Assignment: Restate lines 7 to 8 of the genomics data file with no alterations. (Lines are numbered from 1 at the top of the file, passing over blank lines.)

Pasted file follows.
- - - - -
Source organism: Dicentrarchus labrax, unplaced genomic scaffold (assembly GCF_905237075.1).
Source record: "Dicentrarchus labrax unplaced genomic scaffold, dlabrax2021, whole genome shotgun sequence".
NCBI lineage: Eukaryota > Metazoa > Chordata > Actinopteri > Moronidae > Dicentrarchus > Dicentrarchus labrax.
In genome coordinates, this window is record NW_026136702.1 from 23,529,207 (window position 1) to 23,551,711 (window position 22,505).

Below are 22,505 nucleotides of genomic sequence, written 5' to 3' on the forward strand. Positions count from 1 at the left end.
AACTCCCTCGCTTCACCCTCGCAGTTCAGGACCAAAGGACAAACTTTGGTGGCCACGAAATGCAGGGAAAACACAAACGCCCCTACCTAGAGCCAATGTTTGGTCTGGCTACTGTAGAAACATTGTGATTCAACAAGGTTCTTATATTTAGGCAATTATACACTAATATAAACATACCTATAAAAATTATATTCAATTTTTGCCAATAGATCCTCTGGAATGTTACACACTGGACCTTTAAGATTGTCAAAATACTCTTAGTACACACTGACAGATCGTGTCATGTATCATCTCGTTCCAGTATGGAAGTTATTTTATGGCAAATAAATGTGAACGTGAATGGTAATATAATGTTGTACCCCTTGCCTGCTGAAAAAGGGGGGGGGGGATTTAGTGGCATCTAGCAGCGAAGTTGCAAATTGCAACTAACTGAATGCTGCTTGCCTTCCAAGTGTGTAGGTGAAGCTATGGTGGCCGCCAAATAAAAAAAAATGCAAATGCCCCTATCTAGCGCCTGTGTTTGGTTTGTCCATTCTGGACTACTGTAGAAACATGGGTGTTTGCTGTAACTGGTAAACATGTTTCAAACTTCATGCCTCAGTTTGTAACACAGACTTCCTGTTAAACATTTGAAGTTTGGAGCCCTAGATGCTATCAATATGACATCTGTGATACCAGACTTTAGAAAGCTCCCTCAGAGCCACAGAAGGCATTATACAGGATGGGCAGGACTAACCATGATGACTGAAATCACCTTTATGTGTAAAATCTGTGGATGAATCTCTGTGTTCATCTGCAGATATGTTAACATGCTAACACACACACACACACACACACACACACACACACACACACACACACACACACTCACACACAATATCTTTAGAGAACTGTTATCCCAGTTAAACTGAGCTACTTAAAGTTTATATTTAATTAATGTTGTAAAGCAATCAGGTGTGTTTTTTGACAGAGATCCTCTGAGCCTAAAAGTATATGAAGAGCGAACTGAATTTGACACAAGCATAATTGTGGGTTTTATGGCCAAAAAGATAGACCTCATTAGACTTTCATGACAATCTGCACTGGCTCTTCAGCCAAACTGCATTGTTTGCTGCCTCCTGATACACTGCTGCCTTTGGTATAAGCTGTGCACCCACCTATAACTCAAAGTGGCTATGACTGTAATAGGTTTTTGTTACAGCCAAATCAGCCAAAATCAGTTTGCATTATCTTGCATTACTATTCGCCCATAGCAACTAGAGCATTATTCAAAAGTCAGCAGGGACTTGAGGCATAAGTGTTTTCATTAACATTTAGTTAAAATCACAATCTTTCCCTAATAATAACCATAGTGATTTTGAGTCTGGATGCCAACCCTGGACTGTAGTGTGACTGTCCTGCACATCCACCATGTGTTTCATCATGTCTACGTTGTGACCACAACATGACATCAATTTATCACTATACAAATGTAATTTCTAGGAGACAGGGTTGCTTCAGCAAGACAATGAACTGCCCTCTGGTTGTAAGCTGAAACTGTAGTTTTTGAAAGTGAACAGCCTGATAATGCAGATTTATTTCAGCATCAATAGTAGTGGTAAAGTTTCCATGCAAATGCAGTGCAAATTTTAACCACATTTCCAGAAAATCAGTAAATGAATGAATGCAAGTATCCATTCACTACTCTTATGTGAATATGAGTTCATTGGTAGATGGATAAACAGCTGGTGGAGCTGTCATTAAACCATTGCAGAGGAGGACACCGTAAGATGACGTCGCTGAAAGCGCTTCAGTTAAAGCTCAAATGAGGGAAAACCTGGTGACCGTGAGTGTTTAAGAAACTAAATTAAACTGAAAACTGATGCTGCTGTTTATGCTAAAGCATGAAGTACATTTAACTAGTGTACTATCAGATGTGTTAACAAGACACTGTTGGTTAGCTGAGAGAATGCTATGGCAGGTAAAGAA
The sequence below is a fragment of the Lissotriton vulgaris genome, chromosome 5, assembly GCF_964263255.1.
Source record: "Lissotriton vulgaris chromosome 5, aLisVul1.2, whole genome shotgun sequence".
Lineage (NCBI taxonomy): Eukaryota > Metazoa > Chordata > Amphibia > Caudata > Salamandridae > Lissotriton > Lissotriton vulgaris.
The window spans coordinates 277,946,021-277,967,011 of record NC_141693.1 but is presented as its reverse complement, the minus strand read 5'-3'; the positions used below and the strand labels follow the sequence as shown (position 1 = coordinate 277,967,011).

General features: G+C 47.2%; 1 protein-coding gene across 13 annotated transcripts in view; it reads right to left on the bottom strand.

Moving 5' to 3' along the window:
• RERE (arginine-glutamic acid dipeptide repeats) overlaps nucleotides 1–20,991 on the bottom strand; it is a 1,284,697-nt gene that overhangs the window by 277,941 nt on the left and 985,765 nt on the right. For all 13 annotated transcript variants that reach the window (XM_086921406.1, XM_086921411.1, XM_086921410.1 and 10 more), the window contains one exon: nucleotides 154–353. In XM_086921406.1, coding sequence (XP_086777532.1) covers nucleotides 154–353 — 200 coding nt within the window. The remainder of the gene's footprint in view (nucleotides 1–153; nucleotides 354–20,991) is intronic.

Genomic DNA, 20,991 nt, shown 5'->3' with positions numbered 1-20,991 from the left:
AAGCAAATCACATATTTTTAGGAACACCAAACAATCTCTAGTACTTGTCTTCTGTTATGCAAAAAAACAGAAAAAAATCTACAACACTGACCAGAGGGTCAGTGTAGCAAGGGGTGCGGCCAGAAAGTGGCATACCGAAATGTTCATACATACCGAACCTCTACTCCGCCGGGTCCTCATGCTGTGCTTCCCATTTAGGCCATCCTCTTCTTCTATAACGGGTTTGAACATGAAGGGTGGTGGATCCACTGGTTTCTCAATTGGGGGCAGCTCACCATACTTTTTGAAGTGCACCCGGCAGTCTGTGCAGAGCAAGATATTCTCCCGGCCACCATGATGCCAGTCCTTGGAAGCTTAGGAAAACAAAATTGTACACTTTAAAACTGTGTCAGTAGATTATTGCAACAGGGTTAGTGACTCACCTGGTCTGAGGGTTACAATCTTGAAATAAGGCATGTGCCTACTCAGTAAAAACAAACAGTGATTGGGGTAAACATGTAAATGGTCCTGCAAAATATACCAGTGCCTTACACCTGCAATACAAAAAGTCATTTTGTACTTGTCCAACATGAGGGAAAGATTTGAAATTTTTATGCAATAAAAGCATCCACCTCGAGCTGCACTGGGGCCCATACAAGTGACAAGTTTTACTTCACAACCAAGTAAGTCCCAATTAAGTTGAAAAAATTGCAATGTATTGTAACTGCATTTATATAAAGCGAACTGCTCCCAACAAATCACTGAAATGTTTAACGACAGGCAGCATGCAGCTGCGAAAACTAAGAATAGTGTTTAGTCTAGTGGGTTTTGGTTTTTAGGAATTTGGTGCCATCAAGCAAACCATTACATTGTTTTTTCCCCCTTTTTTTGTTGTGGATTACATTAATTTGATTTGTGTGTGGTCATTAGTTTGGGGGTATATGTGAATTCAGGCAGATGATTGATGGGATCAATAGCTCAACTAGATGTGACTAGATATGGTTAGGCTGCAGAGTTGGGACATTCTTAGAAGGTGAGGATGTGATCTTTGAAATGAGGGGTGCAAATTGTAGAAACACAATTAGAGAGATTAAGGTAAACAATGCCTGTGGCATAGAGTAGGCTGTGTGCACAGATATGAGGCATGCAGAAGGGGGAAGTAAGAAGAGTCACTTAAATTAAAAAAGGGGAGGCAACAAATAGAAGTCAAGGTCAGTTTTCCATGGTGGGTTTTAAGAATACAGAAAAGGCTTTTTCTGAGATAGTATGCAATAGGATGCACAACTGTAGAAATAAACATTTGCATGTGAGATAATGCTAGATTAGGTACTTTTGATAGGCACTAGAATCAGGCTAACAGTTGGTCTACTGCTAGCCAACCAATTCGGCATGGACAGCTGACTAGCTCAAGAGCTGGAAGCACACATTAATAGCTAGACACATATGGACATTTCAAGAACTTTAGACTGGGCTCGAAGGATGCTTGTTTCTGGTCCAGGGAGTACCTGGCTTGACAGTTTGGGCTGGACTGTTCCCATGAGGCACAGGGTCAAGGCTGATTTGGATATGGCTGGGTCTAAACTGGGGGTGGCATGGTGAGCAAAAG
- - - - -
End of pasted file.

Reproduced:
The sequence below is a fragment of the Lissotriton vulgaris genome, chromosome 5, assembly GCF_964263255.1.
Source record: "Lissotriton vulgaris chromosome 5, aLisVul1.2, whole genome shotgun sequence".